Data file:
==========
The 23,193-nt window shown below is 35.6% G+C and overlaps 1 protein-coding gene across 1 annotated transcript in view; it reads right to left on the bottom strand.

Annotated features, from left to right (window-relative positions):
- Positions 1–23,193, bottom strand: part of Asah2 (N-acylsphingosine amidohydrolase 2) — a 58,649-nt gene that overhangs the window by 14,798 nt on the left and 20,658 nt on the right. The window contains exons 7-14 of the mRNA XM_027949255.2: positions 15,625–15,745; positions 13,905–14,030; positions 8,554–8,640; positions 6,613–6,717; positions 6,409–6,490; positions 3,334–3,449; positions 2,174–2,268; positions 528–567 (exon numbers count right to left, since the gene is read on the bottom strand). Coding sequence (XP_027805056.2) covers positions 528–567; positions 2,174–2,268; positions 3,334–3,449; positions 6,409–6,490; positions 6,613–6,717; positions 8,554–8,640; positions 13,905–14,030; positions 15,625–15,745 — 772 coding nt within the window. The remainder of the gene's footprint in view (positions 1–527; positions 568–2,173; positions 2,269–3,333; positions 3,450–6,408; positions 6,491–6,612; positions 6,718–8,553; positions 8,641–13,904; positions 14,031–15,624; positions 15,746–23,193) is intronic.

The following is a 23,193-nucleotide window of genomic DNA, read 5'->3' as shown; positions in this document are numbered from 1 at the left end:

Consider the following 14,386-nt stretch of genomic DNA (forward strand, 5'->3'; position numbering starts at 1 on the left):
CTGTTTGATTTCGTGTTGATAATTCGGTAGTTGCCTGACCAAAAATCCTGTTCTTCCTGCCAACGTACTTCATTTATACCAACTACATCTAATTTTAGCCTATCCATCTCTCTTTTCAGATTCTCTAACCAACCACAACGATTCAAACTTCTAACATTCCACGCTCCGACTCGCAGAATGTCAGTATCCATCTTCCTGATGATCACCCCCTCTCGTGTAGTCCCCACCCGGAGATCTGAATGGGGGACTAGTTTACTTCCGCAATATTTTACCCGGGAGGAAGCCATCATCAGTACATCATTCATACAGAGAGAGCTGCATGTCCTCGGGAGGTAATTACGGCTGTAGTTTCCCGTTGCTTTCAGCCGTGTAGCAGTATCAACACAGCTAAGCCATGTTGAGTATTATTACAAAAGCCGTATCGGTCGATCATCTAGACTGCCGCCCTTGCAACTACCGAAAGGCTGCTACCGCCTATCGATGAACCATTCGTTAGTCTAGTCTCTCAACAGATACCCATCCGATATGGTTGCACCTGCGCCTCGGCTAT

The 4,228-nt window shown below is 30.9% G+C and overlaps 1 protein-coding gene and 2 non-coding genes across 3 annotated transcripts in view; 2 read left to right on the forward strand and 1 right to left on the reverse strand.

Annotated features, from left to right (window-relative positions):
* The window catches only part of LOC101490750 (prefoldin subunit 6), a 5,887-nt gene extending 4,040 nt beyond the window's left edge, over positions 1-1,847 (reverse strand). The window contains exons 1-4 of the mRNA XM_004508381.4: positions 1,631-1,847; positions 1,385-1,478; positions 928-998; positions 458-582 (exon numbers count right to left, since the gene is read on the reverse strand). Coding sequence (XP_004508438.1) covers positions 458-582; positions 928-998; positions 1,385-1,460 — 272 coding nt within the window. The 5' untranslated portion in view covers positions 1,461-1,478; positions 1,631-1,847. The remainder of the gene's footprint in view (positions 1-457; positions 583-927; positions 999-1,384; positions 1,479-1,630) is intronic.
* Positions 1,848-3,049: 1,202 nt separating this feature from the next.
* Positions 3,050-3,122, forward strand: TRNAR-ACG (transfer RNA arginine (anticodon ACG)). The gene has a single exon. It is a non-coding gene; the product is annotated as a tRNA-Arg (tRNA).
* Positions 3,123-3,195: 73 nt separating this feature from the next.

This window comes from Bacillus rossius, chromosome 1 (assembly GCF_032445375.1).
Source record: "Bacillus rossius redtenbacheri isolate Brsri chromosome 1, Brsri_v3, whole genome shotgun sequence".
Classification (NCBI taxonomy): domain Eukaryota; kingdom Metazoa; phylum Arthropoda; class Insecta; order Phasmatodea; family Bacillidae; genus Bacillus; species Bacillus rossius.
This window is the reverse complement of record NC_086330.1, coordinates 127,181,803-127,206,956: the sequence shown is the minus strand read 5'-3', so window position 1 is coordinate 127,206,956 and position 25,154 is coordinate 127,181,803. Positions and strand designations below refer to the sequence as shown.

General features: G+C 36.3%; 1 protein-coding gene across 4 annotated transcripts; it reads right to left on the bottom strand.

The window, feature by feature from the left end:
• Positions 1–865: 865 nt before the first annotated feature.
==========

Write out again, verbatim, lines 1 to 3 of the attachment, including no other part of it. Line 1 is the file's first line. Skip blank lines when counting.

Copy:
The 23,193-nt window shown below is 35.6% G+C and overlaps 1 protein-coding gene across 1 annotated transcript in view; it reads right to left on the bottom strand.

Annotated features, from left to right (window-relative positions):
- Positions 1–23,193, bottom strand: part of Asah2 (N-acylsphingosine amidohydrolase 2) — a 58,649-nt gene that overhangs the window by 14,798 nt on the left and 20,658 nt on the right. The window contains exons 7-14 of the mRNA XM_027949255.2: positions 15,625–15,745; positions 13,905–14,030; positions 8,554–8,640; positions 6,613–6,717; positions 6,409–6,490; positions 3,334–3,449; positions 2,174–2,268; positions 528–567 (exon numbers count right to left, since the gene is read on the bottom strand). Coding sequence (XP_027805056.2) covers positions 528–567; positions 2,174–2,268; positions 3,334–3,449; positions 6,409–6,490; positions 6,613–6,717; positions 8,554–8,640; positions 13,905–14,030; positions 15,625–15,745 — 772 coding nt within the window. The remainder of the gene's footprint in view (positions 1–527; positions 568–2,173; positions 2,269–3,333; positions 3,450–6,408; positions 6,491–6,612; positions 6,718–8,553; positions 8,641–13,904; positions 14,031–15,624; positions 15,746–23,193) is intronic.